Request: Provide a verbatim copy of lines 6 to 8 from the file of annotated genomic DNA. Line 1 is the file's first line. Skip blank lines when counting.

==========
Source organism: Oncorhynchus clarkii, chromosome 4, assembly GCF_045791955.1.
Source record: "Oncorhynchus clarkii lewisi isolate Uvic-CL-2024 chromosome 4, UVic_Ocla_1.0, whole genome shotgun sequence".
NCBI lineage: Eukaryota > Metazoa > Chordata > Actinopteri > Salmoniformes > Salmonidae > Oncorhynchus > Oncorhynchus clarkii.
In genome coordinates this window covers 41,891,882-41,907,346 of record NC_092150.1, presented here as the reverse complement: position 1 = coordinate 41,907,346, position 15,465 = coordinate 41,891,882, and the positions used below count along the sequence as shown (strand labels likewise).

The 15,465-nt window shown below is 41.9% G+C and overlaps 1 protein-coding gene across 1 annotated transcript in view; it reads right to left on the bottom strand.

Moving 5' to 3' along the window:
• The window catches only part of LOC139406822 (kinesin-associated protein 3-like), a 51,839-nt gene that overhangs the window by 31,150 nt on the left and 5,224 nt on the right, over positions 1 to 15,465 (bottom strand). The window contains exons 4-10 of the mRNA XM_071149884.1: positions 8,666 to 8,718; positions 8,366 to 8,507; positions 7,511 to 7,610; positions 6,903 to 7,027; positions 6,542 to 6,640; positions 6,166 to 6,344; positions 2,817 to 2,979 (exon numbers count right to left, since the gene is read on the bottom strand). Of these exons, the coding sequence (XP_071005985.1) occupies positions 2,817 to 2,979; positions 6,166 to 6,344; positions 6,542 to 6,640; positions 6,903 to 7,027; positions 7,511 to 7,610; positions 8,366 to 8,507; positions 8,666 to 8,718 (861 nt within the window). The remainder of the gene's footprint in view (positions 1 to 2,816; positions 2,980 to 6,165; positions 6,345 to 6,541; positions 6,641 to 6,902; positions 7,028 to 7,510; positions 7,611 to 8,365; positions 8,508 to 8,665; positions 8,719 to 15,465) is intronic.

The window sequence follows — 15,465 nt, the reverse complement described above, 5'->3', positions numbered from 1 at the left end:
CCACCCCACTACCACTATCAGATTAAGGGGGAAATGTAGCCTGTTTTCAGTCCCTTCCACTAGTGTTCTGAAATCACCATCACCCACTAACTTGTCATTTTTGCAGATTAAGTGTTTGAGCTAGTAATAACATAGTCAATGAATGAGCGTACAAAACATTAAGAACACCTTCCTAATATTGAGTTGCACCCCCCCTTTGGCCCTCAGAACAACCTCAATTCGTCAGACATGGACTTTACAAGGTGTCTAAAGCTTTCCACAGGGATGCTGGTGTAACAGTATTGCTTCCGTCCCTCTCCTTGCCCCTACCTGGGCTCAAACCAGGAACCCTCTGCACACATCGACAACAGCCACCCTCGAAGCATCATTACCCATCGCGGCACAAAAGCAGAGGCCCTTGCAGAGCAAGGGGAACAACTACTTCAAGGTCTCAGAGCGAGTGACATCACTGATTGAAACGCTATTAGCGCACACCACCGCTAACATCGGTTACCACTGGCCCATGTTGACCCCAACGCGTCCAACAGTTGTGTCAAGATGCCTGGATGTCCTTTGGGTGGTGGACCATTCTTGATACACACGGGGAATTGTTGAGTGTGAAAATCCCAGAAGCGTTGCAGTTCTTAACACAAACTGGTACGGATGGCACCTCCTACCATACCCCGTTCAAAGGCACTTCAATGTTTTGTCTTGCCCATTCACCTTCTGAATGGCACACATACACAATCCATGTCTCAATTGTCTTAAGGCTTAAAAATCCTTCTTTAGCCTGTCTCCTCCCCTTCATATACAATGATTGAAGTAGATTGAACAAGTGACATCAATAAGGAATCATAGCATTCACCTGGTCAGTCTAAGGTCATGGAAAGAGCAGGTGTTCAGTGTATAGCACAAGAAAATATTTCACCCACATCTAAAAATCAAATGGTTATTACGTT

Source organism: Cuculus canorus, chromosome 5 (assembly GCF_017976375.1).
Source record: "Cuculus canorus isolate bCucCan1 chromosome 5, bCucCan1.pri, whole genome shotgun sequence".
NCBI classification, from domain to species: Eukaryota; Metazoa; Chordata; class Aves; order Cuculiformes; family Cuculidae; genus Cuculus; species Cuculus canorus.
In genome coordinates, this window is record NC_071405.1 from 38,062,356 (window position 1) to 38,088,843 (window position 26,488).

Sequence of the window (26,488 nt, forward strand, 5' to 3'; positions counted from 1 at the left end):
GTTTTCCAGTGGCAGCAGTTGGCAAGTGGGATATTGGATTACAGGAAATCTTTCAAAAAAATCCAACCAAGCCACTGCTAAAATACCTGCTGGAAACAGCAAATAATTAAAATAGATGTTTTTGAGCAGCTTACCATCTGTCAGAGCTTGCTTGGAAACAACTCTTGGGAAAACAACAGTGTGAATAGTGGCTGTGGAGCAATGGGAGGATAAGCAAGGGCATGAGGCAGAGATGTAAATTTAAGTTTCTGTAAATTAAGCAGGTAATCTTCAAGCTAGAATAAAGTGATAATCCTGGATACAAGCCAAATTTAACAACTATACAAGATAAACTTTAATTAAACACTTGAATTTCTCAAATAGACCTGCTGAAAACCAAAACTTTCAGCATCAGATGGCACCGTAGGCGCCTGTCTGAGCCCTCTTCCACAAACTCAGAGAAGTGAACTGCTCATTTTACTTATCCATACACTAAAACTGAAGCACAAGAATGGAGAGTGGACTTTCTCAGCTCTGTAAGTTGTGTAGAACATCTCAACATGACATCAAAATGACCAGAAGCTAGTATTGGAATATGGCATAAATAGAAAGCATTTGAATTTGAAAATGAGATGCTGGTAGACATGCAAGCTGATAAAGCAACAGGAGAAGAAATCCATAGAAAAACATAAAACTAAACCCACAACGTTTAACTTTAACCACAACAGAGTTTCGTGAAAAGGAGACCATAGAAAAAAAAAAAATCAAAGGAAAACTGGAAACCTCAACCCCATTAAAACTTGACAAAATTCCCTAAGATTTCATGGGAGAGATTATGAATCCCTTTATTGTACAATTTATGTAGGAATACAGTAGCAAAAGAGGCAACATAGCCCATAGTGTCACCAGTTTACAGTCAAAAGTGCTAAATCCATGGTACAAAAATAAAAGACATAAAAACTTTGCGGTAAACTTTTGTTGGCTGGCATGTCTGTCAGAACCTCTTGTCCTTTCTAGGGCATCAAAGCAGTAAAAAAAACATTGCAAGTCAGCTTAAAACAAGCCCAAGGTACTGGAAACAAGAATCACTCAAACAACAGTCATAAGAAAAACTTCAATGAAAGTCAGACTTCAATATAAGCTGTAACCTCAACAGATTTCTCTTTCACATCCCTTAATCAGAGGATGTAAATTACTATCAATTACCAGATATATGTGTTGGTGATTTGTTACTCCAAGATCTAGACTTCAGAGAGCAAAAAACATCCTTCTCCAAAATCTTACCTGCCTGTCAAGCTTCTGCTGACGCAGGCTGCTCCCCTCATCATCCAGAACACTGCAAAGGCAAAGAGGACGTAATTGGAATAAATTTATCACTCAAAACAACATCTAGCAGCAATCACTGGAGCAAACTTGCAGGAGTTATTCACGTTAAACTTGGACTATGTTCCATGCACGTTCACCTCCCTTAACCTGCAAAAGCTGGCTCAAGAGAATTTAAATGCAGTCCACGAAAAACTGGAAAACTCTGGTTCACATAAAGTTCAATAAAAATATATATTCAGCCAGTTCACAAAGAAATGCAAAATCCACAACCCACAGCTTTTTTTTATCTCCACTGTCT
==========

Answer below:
Moving 5' to 3' along the window:
• The window catches only part of LOC139406822 (kinesin-associated protein 3-like), a 51,839-nt gene that overhangs the window by 31,150 nt on the left and 5,224 nt on the right, over positions 1 to 15,465 (bottom strand). The window contains exons 4-10 of the mRNA XM_071149884.1: positions 8,666 to 8,718; positions 8,366 to 8,507; positions 7,511 to 7,610; positions 6,903 to 7,027; positions 6,542 to 6,640; positions 6,166 to 6,344; positions 2,817 to 2,979 (exon numbers count right to left, since the gene is read on the bottom strand). Of these exons, the coding sequence (XP_071005985.1) occupies positions 2,817 to 2,979; positions 6,166 to 6,344; positions 6,542 to 6,640; positions 6,903 to 7,027; positions 7,511 to 7,610; positions 8,366 to 8,507; positions 8,666 to 8,718 (861 nt within the window). The remainder of the gene's footprint in view (positions 1 to 2,816; positions 2,980 to 6,165; positions 6,345 to 6,541; positions 6,641 to 6,902; positions 7,028 to 7,510; positions 7,611 to 8,365; positions 8,508 to 8,665; positions 8,719 to 15,465) is intronic.

The window sequence follows — 15,465 nt, the reverse complement described above, 5'->3', positions numbered from 1 at the left end: